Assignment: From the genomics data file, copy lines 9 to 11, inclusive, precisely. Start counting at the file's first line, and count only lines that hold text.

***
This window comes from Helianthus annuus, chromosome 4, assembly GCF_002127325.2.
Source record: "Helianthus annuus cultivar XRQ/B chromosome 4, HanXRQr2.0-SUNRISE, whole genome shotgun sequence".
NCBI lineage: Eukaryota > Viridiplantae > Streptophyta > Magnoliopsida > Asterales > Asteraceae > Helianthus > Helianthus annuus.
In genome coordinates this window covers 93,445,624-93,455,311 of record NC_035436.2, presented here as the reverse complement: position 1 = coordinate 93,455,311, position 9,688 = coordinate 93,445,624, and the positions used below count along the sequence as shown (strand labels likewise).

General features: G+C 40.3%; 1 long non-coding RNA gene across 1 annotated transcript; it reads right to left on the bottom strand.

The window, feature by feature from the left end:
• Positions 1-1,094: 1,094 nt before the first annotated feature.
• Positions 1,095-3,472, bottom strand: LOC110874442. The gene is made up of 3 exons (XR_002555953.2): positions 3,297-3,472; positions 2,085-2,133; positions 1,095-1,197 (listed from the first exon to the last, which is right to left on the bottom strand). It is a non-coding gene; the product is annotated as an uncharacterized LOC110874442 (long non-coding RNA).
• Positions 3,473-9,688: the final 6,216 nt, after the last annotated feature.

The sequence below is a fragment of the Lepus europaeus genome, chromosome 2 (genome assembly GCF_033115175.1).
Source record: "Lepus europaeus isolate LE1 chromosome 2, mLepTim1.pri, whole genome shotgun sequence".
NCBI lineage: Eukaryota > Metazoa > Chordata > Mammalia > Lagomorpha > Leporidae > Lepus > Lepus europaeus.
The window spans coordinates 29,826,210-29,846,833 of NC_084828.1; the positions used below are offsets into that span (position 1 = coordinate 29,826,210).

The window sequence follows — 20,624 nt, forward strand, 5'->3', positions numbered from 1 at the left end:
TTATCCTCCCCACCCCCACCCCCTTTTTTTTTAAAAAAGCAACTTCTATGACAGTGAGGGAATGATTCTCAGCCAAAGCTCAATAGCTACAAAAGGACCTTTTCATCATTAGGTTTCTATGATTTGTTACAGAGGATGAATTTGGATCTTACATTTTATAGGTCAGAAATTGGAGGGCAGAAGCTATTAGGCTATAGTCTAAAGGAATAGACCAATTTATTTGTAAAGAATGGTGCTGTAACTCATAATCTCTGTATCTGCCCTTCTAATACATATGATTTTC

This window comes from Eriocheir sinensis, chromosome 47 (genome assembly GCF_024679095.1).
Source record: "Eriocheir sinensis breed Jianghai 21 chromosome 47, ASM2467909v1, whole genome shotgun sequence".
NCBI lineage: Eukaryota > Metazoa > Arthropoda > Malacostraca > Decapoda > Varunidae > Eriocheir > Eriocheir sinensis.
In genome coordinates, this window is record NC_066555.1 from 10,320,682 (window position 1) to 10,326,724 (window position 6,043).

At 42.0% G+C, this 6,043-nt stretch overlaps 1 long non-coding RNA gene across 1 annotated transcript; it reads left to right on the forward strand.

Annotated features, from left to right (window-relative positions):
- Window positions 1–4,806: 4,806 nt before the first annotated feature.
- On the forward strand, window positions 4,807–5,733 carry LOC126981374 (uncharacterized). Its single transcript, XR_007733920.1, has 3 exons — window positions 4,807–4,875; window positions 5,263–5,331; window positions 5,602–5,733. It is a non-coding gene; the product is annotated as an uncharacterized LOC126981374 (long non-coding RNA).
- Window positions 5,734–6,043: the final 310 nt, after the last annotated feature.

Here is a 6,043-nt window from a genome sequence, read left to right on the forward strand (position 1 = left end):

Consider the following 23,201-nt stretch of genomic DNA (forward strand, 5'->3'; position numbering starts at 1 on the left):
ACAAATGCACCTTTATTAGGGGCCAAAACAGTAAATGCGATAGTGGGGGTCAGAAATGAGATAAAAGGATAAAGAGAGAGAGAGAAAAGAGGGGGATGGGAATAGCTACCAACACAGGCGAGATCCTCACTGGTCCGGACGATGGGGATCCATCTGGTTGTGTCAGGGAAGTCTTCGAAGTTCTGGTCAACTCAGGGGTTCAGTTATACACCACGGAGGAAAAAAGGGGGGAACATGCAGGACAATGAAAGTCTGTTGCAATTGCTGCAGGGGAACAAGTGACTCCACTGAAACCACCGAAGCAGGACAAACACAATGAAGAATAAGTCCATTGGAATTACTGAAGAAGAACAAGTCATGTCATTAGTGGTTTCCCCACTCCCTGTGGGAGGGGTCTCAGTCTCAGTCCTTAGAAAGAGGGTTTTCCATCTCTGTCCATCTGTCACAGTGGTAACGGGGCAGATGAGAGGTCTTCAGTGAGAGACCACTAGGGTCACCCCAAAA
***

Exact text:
• Positions 3,473-9,688: the final 6,216 nt, after the last annotated feature.

The sequence below is a fragment of the Lepus europaeus genome, chromosome 2 (genome assembly GCF_033115175.1).
Source record: "Lepus europaeus isolate LE1 chromosome 2, mLepTim1.pri, whole genome shotgun sequence".